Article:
Sunday, April 13, 2008

Accountability For The Christian Pilgrim

By Cult Pastor Williams

Accountability in the Christian life has become a forgotten truth for many on the Pilgrim journey. Content with their salvation experience, and therefore knowing they will be in Heaven one day, some Saints of God presume on God's mercy by living self-serving lives, giving little or no thought to their responsibility to please their Savior.

Their reasoning would be outlined something like this: my sins are forgiven past, present and future. My genuine salvation experience guarantees my justification and future glorification (Rom. 8:30). Since nothing can separate me from the love of God (Rom. 8:31-39), why should I be overly concerned about being spiritual?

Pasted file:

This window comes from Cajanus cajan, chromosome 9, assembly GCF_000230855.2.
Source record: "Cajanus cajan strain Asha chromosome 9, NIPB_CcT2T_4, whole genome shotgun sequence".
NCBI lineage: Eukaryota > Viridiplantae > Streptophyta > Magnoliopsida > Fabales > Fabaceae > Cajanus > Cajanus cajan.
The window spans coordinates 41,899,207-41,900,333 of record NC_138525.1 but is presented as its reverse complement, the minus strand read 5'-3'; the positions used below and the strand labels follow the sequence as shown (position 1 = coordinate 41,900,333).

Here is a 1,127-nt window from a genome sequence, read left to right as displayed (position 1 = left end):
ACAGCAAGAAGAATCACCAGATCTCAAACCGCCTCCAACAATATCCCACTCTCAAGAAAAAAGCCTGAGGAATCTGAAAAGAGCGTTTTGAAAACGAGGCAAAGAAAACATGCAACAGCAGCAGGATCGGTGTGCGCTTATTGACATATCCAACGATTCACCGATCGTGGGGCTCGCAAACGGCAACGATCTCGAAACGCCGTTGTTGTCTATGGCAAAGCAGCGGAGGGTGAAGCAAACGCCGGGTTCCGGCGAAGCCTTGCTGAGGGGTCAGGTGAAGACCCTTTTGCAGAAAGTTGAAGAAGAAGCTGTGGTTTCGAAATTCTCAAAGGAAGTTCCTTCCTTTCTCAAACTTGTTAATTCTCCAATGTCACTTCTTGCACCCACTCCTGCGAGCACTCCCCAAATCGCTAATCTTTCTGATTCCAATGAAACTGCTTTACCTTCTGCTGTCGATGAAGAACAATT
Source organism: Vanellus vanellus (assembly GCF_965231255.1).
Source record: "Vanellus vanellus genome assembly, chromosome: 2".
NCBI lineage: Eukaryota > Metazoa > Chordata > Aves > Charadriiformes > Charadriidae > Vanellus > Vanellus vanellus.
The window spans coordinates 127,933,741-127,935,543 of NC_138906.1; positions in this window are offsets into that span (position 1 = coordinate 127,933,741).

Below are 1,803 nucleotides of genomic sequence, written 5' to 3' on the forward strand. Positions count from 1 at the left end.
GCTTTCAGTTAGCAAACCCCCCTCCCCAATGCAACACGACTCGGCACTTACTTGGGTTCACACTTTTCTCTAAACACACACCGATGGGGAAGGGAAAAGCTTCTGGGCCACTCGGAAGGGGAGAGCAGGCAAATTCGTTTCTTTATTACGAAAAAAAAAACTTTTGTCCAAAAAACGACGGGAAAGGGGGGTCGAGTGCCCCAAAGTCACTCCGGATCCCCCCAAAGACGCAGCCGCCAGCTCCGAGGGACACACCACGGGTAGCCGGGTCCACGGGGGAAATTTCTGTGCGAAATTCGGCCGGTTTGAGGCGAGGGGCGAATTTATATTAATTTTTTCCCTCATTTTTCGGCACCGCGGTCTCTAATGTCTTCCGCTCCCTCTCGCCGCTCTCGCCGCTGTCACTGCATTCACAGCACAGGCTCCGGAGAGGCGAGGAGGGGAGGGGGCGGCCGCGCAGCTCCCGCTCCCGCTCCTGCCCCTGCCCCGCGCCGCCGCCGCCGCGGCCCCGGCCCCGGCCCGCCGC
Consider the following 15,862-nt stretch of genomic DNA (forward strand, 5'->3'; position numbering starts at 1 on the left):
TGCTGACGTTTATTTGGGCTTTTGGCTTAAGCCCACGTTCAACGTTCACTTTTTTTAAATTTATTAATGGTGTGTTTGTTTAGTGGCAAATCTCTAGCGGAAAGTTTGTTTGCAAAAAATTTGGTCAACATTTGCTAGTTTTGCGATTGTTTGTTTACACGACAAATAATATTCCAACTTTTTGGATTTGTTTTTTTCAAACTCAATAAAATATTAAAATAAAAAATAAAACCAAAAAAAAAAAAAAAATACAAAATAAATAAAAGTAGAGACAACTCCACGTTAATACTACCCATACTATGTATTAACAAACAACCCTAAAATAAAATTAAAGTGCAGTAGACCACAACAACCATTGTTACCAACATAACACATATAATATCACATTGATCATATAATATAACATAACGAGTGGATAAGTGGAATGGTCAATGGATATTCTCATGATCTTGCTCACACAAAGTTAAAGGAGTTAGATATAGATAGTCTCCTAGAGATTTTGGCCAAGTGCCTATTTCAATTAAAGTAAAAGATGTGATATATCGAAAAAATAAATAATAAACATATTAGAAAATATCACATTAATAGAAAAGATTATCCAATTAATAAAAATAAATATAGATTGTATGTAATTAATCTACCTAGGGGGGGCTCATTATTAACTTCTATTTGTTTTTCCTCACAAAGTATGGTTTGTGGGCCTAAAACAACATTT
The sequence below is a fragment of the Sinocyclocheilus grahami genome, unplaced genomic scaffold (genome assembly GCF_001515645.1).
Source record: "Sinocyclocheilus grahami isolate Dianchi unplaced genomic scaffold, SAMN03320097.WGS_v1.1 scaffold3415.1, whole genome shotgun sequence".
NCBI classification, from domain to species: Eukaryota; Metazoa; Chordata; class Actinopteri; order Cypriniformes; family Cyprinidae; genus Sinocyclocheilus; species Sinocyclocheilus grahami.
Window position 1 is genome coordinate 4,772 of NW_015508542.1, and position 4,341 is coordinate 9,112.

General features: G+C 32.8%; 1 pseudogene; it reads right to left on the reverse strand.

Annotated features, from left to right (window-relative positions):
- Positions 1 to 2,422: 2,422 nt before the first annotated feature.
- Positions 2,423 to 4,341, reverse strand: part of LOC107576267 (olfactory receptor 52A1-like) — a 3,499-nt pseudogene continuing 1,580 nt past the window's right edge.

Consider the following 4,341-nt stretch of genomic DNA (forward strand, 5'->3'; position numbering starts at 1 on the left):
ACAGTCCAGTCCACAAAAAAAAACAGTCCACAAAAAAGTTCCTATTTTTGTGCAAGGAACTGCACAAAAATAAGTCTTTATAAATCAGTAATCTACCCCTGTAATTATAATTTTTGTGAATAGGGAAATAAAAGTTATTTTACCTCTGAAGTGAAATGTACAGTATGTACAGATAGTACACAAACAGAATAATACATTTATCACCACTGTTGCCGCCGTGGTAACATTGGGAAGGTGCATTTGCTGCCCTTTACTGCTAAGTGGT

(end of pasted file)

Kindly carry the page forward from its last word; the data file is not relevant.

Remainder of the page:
This line of carnal reasoning can be expressed in the vernacular expression: "I have my fire insurance against Hell, so why worry about how I live as long as it is not scandalous?"

Does God save us only to let us go on in our self-serving ways? Is God a patronizing, indulgent grandfatherly sort who winks at our daily indiscretions and cares little about that time period between our salvation and the time we arrive in Heaven? To observe the careless and carnal Christianity that would characterize much of modern Christendom, one would have to conclude this is true.

Do we indeed have a responsibility to "fight the good fight of faith" (1 Tim. 6:12), to mortify our members upon the earth (Col. 3:5), and "grow in the grace and knowledge of our Lord and Saviour Jesus Christ" (2 Pet. 3:18)? Is fighting against sin and wicked habits only for those few zealots who take their faith too seriously, or is the process of sanctification and growth in grace a responsibility that is incumbent upon every child of God? The philosophies of this Laodicean age notwithstanding, the Scriptures indicate we are accountable to grow and change away from fleshly, self-serving ways to God-pleasing ways.